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Braun, Fielder each have shot at NL MVP

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Tom Haudricourt, Milwaukee Journal Sentinel
November 22, 2011
— What makes a most valuable player most valuable?

That argument arises nearly every year when the Baseball Writers Association of America announces its MVP awards in the respective leagues. The debate is sure to catch fire again today when the National League MVP Award is announced.


The general consensus is that the top three candidates are the Milwaukee Brewers’ Ryan Braun and Prince Fielder and the Los Angeles Dodgers’ Matt Kemp.


Though the offensive production of those three players was fairly even, Kemp produced the best numbers across the board, ranking first in four categories and second in four others.


Kemp was the recipient of the Hank Aaron Award in the NL, a formula-based honor given annually by MLB to the top offensive performers in each league. But voting members of the BBWAA often take into consideration how a candidate’s team fared, interpreting “most valuable” to mean the player served a key role in pushing his club toward the postseason.


And that’s where the fortunes of the Brewers and Dodgers diverged. Milwaukee won a franchise-record 96 games and captured its first NL Central crown, finishing six games ahead of St. Louis. Los Angeles finished third in the NL West with 82 victories, 11½ games behind Arizona.


The BBWAA ballot does not say a player’s team must be a playoff contender for him to be considered for MVP. In fact, instructions are somewhat vague: “There is no clear-cut definition of what most valuable means. It is up to the individual voter to decide who was the most valuable player in each league to his team.”


In recent years, playing for a contender has been an obvious consideration. Since 2000, only one AL MVP came from a non-playoff team.


Texas finished fourth in 2003 with a 71-91 record, 25 games out of first place, but Alex


Rodriguez claimed the award by socking 47 homers, driving in 118 runs, scoring 124 times and compiling a .600 slugging percentage.


NL voting over that period was a bit more uneven. Four of the past 11 winners did not play on postseason teams—St. Louis’ Albert Pujols in 2008, Philadelphia’s Ryan Howard in 2006 and San Francisco’s Barry Bonds in 2001 and 2004.


The Giants were contenders in ‘01 and ‘04, however, finishing two games out each season. Bonds won four years in a row from 2001-’04, mainly by accumulating spectacular offensive numbers, though their validity has since been questioned by suspected steroid use.


Philadelphia finished second, 12 games out, in 2006, but first baseman Ryan Howard claimed MVP honors by blowing away the competition with 58 home runs, 149 RBIs, 383 total bases and a 1.084 OPS (on-base percentage plus slugging percentage).


Kemp would like a repeat of 2008, when Pujols won despite the Cardinals finishing in fourth place, 11½ games out. Pujols batted .357 with 37 home runs and 116 RBIs that season, comfortably topping Howard, who batted .251 with 48 homers and 146 RBIs for the first-place Phillies. The 100-point difference in batting average proved key for Pujols.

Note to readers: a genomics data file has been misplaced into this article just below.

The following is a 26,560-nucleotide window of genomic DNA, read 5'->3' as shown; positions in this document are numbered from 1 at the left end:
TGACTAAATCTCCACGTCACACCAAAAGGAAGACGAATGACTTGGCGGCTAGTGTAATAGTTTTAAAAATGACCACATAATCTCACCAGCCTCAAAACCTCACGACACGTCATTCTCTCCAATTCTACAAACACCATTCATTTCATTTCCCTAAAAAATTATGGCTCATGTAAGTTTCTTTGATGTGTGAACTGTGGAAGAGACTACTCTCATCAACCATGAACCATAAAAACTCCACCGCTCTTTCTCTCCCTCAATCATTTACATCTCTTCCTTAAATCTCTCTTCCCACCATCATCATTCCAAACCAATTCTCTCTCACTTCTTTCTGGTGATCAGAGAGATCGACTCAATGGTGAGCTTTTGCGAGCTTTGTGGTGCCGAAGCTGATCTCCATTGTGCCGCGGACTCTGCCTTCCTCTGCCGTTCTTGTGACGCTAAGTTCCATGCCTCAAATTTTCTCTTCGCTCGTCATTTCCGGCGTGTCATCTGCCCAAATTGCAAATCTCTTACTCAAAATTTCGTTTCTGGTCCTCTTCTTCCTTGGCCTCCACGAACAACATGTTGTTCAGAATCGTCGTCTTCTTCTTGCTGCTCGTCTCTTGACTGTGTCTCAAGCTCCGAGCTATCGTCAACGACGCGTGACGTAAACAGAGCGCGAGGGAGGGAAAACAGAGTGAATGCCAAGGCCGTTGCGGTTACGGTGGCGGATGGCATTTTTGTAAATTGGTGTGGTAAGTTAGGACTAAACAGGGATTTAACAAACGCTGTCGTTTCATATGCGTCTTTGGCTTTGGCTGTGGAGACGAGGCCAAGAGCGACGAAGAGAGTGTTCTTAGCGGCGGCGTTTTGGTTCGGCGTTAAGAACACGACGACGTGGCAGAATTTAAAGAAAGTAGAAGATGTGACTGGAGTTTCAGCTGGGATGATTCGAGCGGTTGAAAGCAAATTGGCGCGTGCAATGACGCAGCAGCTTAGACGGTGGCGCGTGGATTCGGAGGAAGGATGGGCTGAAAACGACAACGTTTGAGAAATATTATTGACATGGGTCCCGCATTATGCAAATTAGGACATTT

Braun and Fielder can only hope that the Brewers’ strong showing made them more attractive than Kemp in the eyes of voters.


“It’ll be interesting,” said Braun, who batted .332 with 33 home runs, 111 RBIs, 109 runs, 33 stolen bases and a league-leading .597 slugging percentage. “Playing for a team that went to the postseason should count for something, I think.


“Every team wants to win as many games as possible. The goal of every player is to have a good year, help your team be relevant at the end of the season and hopefully make the playoffs.


“Matt Kemp had a phenomenal year. But, from what I’ve heard, there’s no specific criteria for what you base your votes on. I’m glad I didn’t have to vote because there are multiple candidates deserving of the award. You can make an argument for a number of players. I’m just happy to be in that conversation.”


Kemp finished first in the NL with 39 homers, 126 RBIs, 353 total bases and 115 runs while also batting .324 with a .586 slugging percentage and 40 stolen bases. He and Braun were the only 30/30 (homers, steals) players in the league.


Batting behind Braun in the middle of the Brewers’ batting order, Fielder hit .299 with 38 home runs, 120 RBI, a .415 on-base percentage, .566 slugging percentage and 107 walks. He was the only player in the majors to play in all 162 games.


Because their numbers were equally impressive, it wasn’t easy to separate Braun and Fielder in terms of team MVP, much less league MVP. Some folks speculated that Braun and Fielder would take votes away from each other, paving the way for Kemp to win the award.


It certainly didn’t hurt Braun that he hit the decisive three-run home run against Florida the night the Brewers claimed their first NL Central crown. A few days later, he was named the NL player of the month for September. Stepping forward in the heat of a pennant race can make a difference if balloting is close.


Ballots were due before the postseason began and, unlike the other BBWAA awards, included 10 names instead of three. How voters align their ballots can be critical in a tight race because they are weighted with 10 points for first place, nine for second and so on. Two writers in each city vote, so 32 ballots were cast in the NL.


In past years, the BBWAA awards were announced beginning the week after the World Series. This year, the announcements were pushed back a week, making the wait for the MVP awards a bit agonizing for the top candidates.


“It’s crazy that it takes this long to find out, isn’t it?” said Braun.



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